One technique I have come across in this is the "5 Whys" - you respond to the question by asking "why do you ask that?", and use the same "why" questioning style to drill into their responses. It usually takes fewer than five iterations to draw out the underlying concern, which the team member may not have been able to easily express.

One of the hardest things I find with leading my team is that sometimes I have to listen very carefully to hear what my team is really trying to say.

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While I don't believe this applies to my particular case today, +1 because I think this approach would have helped me a few years back. –  David Segonds Dec 1 '12 at 7:52

I would let them face the "outside" from time to time, without your protection. This might give a good hint about your contribution. I've been in this situation a lot of times, and allowing some technical people to be directly exposed to unpleasant, "non-tech" experiences (e.g. difficult discussions with customers) made me gain their trust.

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Depending on the experience of the staff, how well the communicate with "the outside" and who "the outside" is, this could have disastrous repercussions for the team and possibly the company. –  alroc Dec 6 '12 at 18:14
    
I agree, it could. However, it might also be applicable. I applied it in the past, with good results... –  Cătălin Pitiș Dec 7 '12 at 7:15

If you work in a construction industry and have never participated in constructing a wall ever in your life, what makes you think you will be able to connect to the problem your workers are trying to solve.

Knowledge about what your staff does is very important. You do need to be technical. Else don't make technical decisions. If you make technical decisions then you have to be technical. If you don't, then make it clear that you are there to reflect their technical decisions (good or bad) to the project management team. If you have your objectives mixed up, then you have a problem.

Another excellent way to bridge the gap will be to do a "Expectation Setting" exercise with your team and your boss together. In this meeting, share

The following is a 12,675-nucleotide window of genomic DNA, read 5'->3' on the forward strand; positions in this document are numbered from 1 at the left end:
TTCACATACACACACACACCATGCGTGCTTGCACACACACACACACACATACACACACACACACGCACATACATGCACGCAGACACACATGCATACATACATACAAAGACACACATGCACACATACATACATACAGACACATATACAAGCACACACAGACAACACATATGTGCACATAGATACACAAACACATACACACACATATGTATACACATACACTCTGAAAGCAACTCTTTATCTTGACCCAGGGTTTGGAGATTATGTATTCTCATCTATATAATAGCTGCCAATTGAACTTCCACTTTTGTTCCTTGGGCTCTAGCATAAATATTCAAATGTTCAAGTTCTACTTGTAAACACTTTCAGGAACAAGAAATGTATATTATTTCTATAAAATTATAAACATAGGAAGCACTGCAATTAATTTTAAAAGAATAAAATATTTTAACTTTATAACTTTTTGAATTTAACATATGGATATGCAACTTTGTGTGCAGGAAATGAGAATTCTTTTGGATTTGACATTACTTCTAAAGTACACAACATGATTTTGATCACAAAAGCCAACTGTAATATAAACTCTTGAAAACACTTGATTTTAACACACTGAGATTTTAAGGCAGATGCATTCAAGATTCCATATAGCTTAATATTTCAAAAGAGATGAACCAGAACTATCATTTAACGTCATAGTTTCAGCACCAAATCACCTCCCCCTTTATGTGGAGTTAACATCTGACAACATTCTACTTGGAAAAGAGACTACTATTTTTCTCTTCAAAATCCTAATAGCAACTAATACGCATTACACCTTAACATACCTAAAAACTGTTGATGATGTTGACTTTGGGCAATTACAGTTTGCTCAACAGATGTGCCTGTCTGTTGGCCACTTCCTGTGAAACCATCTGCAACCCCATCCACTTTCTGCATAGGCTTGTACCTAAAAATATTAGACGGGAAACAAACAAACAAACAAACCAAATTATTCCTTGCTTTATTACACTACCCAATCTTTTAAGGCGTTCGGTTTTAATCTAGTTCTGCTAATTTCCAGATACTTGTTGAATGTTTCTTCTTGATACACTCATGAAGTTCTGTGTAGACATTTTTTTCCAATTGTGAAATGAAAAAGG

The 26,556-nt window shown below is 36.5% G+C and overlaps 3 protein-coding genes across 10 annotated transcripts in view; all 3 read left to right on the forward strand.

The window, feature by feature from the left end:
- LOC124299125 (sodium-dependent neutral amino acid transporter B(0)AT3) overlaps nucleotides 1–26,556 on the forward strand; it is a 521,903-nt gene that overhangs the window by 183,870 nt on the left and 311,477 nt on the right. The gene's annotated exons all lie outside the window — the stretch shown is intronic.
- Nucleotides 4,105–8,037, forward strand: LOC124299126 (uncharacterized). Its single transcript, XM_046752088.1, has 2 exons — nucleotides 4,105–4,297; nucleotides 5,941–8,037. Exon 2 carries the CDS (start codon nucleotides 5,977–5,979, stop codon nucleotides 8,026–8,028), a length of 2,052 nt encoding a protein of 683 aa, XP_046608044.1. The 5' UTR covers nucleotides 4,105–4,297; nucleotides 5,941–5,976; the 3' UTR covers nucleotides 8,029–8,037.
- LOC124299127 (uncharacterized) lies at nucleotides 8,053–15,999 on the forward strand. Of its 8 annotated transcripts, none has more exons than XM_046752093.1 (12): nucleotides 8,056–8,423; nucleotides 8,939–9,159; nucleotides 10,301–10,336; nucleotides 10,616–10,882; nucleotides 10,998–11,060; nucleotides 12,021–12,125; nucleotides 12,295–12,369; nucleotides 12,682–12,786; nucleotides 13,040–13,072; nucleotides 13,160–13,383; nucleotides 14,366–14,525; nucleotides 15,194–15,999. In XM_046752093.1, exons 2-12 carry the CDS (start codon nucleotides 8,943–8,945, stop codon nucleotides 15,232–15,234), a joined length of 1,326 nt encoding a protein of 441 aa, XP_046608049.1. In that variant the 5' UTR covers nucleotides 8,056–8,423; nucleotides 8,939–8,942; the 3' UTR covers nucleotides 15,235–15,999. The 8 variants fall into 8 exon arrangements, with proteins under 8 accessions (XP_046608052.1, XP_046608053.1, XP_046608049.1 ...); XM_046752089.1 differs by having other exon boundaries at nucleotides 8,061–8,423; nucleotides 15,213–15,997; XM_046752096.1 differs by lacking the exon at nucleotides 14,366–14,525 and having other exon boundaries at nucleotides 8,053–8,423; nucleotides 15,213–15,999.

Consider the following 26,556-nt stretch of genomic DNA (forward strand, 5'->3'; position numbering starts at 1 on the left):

• Responsibilities
  • Expectations from team
  • Expectations from boss
  • Expectations from project

Now this is a very healthy exercise. If you are smart, you will be very open, calm, focused. Discuss this meeting with your boss, a very senior peer, someone who has managed OR who knows the team members. Also a team member (someone mature). I think your issue is "disconnect between your team and you on expectations". If you give them a chance to speak in front of your boss, they will be rational.

Give enough time for this meeting. Do it again to ensure that all have been captured. May be this is a team bonding exercise, more than a expectation.

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As people become more intelligent and learn to work together toward a goal they will ultimately become more independent. As they become more independent the only way to be valuable is to move from being a leader to being a lubricant and a catalyst to the parts that can produce and lead themselves. To show that you have value you have to do this and not be emotional. Remember if you are not one of the team members that is producing the service product, then you are an external force sent in to maximize production whether you are objective for the members or subjective to them. A member that wants this autonomy will remind you that you are not directly connected to the technical aspects of the work when you try to intervene. One more thing. The perfect team will produce so efficiently that any extra forces will not increase the profit to cost ratio much if any. Don't assume you are in charge thus you know better, and certainly don't make the mistake of getting in the way of an efficient team. They will eat you alive. If you want your job to be efficient then you need to be able to direct when needed and step back as well and you even need to be just as technical or more so. So of you choose to not be better be able to roll with the punches.

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how does that answer the question? "As a leader, how can I communicate to my staff that I don't need to be as technical as they are?" –  gnat Nov 30 '12 at 18:42
    
@gnat The post ends with another question (which also has the post as context): "So, as a manager, how can I demonstrate to my team that, while non-technical, my work is useful to the organization?". This answer negates the possibility (this makes it a valid answer, which addresses the question). –  Tiberiu-Ionuț Stan Dec 1 '12 at 18:40